Which has not always been easy, particularly as a reunified Germany has struggled to find its place in the post-Cold War world. Americans accustomed to their nation's foreign adventures may find it difficult to understand that until the late 1990s the German army was constitutionally prevented from serving beyond national borders. Even then, the debate over deployment in the Balkans was emotional and wrenching. It remains so: at an election campaign stop last year, I watched Fischer offer a convincing and passionate defense of German participation against charges-called out from a few people in the audience-of "war mongering." Germans are undoubtedly becoming more accustomed to this more active role, and there is notable pride (if lingering anxiety) in the Bundeswehr's contribution to the still-precarious peacekeeping operations in Afghanistan, a presence for which many Afghans, too, have expressed gratitude. In more than words, Germany has proved its readiness to fight both terrorism and tyranny.
Partly as a result of this uncertain position, Schröder's Iraq policy has not been uncontroversial: his critics (among the Christian Democrats or the Liberals) see in Schröder's policies a cynical election ploy and complain loudly that he has isolated Germany and damaged its international respect. The media hasn't been devoid of pro-war opinion either: the government has been constantly second-guessed, and talk shows have little difficulty finding pro-invasion advocates. Within the Red-Green coalition, Schröder and Fischer have themselves clashed over Iraq, though more in regard to means rather than ends.
Nonetheless, the anti-war position commands an overwhelming majority across a broad social spectrum, one that has only increased with time. In Berlin, February 15th saw the largest demonstration in the history of the Federal Republic along with many smaller assemblies in other cities. It is all the more remarkable that such a huge gathering was in favor of a government's policy: among all of the problems facing Germany right now, many seem to see Iraq as the one thing that their government is doing right.
Yet, the German position is, of course, not simply a dispute between Berlin and Washington. European governments are anything but united, feeding one of the favored American smirks about EU dithering. Such differences of opinion cannot be downplayed, and they presage the difficulties facing Europe as it seeks to develop a coherent foreign policy.
It would, however, be difficult to expect anything else: the EU currently contains fifteen different nations with a wide spectrum of histories, attitudes and, not to be forgotten, governments. Expectations that a "United States of Europe" will resemble the United States of America are misplaced: as Fischer recently commented in Die Zeit (2.20.02), "The European Union was not made for war and peace." To miss this point is to misunderstand the current nature of the EU; a mistake to which some European politicians themselves, admittedly, contribute. Europe, however, is hardly at the end of its development, and with new members, ever-increasing integration and a soon-to-be-written constitution, suggestions of European "irrelevance" are, to say the least, premature.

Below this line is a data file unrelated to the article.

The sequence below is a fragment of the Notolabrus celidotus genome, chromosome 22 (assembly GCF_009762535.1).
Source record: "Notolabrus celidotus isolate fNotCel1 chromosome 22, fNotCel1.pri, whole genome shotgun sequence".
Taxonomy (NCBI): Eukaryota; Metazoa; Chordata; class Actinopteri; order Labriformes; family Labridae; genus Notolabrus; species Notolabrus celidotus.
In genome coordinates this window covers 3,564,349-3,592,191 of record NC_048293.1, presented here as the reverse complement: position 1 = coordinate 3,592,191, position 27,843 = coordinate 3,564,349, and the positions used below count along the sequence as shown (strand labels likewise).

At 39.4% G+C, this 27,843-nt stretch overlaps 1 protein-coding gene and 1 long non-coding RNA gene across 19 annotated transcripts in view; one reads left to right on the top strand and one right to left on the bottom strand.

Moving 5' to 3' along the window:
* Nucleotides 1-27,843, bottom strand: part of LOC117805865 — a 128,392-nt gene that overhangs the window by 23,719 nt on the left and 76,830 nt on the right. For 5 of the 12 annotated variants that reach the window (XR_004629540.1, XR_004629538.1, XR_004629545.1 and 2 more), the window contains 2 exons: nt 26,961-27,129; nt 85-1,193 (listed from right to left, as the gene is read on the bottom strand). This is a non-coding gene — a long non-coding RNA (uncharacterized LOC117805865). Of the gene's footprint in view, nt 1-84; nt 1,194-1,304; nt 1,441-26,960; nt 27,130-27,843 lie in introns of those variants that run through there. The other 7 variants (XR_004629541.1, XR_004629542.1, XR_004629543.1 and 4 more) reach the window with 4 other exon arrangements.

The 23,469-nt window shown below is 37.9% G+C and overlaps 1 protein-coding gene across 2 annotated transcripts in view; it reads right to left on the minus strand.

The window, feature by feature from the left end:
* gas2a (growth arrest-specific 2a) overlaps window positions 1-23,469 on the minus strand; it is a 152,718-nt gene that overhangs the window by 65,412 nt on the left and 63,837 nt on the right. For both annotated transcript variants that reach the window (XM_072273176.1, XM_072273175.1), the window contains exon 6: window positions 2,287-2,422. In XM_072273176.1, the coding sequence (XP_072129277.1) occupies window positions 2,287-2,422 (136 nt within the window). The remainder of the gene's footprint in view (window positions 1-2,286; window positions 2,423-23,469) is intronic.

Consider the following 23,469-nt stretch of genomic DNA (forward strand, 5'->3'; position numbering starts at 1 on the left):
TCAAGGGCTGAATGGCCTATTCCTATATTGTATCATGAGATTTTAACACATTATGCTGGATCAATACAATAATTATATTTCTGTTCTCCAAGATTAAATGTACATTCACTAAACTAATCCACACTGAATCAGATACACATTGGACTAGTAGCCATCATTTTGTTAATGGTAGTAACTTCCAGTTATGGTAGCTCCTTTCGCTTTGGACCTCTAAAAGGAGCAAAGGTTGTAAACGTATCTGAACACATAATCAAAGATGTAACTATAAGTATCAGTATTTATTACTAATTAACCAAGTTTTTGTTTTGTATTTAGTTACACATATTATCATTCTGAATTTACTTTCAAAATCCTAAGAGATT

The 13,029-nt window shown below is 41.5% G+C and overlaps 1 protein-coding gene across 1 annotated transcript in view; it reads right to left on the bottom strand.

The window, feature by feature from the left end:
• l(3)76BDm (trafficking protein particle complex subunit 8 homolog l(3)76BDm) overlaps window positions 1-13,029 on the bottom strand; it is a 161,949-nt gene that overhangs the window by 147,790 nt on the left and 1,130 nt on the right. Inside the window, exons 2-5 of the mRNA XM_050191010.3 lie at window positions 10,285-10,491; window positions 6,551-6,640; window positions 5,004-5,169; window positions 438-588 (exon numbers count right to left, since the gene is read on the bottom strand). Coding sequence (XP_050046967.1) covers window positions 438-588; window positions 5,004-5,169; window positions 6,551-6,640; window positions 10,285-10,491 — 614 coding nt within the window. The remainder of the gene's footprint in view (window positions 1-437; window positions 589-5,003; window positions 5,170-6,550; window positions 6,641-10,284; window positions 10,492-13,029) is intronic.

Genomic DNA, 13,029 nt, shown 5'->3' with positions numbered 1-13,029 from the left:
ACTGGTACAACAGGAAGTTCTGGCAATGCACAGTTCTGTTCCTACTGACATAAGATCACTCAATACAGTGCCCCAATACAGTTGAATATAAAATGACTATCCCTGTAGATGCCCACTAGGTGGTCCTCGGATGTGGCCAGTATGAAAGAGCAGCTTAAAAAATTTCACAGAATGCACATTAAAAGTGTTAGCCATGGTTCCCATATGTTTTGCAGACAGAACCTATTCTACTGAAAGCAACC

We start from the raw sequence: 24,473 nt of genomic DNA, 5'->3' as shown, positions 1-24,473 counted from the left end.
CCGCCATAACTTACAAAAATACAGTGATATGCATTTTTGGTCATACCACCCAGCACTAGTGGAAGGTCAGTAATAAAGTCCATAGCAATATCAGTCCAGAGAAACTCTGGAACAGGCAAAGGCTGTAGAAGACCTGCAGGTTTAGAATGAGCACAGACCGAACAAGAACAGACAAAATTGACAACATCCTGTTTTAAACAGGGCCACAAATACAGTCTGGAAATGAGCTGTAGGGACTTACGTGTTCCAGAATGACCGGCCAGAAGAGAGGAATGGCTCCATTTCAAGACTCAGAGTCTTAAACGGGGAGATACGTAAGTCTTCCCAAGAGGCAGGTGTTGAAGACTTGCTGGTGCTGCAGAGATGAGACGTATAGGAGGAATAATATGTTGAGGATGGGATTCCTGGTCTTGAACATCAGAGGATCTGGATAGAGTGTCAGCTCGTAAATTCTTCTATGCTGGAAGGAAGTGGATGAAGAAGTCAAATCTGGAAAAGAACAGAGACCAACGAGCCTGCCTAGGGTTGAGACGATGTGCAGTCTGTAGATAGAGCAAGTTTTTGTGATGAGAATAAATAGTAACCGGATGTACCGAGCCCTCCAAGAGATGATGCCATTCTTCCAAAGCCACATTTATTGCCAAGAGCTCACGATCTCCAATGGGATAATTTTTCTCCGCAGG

As I write, the prologue to invasion is being completed. By the time this article is posted, the invasion may well have begun. The process-oriented path of the United Nations has been circumvented and dismantled, and the United States is ready to go it alone. Meanwhile, as reported in the February 17th edition of The Observer, American hawks are pushing a plan to "harm" Germany's currently struggling economy due to Schröder's "treachery." Similar threats and warnings have been bandied about regarding France, now seen as still more intransigent than even Germany (although this is also seen as less surprising.) Washington has registered the opposition from its allies as a slap in the face. They've made it abundantly clear: if you're not for us, you're against us.
Nonetheless, it seems odd that the Land of the Free should criticize the EU for its pluralism of opinion and action. If anything, the ability to bear such differences rather than to steamroller opponents through a peculiarly American mixture of missionary and patriotic zeal may be taken as one of the EU's great qualities and opportunities. Moreover, American and British conservatives' description of the EU as an undemocratic "superstate" that squashes national sovereignty under a bland, gray bureaucracy has been receiving ample refutation. For all their sharp differences on Iraq, European governments have, all in all, remained on at least cordial terms and their ability to agree on a lowest-common-denominator statement on Iraq shows their awareness that whatever happens they're going to continue working together.
This willingness to compromise is also built on another factor. For all the talk of "division," European public opinion has been speaking with one voice, and "no," in whatever language, still means "no." The largest anti-war demonstrations took place in those countries (Britain, Spain and Italy) whose governments have been most supportive of America. From Lisbon to Warsaw, in Europe "old" and "new", solid opposition to American policy has emerged among Europe's peoples, particularly if-as some in Bush's cabinet have long preferred-the US acts alone. Gary Younge, writing in the Guardian (2.10.03), may be correct in arguing that it is mistaken to overly idealize Europe: here, as anywhere, politics is about power and interest as much as principle. (Very much the same, as has long been clear, could be said of the UN.) European disputes over Iraq are, among other things, connected to internal jockeying among established heavyweights France and Germany, smaller players such as Spain and potential newcomers such as Poland. Nonetheless, it would be equally wrong to dismiss the very real differences in transatlantic worldviews or to underestimate the importance of what Yonge refers to as "European pragmatism" or "strategic" disputes over the international political and economic order. Despite short-term European division, America's imperial designs and the groundswell of opposition it has spawned may in fact be a decisive factor in hastening the united Europe that right-wing America so despises.